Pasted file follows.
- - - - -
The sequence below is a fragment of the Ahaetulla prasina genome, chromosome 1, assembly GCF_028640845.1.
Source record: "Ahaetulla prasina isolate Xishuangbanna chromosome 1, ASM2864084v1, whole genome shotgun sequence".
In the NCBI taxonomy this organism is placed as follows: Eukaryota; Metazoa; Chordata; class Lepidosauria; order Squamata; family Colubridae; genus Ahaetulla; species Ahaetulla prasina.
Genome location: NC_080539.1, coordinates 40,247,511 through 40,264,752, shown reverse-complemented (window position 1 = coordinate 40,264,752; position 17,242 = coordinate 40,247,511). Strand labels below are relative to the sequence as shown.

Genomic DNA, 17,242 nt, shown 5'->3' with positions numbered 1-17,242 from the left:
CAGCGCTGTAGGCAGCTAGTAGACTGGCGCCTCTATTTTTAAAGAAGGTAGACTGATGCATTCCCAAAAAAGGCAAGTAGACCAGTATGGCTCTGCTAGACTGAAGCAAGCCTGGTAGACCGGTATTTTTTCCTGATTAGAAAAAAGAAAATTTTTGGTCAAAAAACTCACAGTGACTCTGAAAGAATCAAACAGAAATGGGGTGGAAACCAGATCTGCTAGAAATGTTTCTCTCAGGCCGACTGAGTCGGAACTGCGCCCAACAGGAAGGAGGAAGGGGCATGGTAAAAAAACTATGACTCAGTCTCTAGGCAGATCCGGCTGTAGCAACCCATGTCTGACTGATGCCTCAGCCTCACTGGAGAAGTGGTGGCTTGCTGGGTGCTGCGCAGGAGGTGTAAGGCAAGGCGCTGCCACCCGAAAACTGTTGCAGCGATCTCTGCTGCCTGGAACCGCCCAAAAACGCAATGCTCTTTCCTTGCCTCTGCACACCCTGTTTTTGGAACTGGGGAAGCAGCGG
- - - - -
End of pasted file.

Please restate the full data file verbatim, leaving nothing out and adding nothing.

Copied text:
The sequence below is a fragment of the Ahaetulla prasina genome, chromosome 1, assembly GCF_028640845.1.
Source record: "Ahaetulla prasina isolate Xishuangbanna chromosome 1, ASM2864084v1, whole genome shotgun sequence".
In the NCBI taxonomy this organism is placed as follows: Eukaryota; Metazoa; Chordata; class Lepidosauria; order Squamata; family Colubridae; genus Ahaetulla; species Ahaetulla prasina.
Genome location: NC_080539.1, coordinates 40,247,511 through 40,264,752, shown reverse-complemented (window position 1 = coordinate 40,264,752; position 17,242 = coordinate 40,247,511). Strand labels below are relative to the sequence as shown.

Genomic DNA, 17,242 nt, shown 5'->3' with positions numbered 1-17,242 from the left:
CAGCGCTGTAGGCAGCTAGTAGACTGGCGCCTCTATTTTTAAAGAAGGTAGACTGATGCATTCCCAAAAAAGGCAAGTAGACCAGTATGGCTCTGCTAGACTGAAGCAAGCCTGGTAGACCGGTATTTTTTCCTGATTAGAAAAAAGAAAATTTTTGGTCAAAAAACTCACAGTGACTCTGAAAGAATCAAACAGAAATGGGGTGGAAACCAGATCTGCTAGAAATGTTTCTCTCAGGCCGACTGAGTCGGAACTGCGCCCAACAGGAAGGAGGAAGGGGCATGGTAAAAAAACTATGACTCAGTCTCTAGGCAGATCCGGCTGTAGCAACCCATGTCTGACTGATGCCTCAGCCTCACTGGAGAAGTGGTGGCTTGCTGGGTGCTGCGCAGGAGGTGTAAGGCAAGGCGCTGCCACCCGAAAACTGTTGCAGCGATCTCTGCTGCCTGGAACCGCCCAAAAACGCAATGCTCTTTCCTTGCCTCTGCACACCCTGTTTTTGGAACTGGGGAAGCAGCGG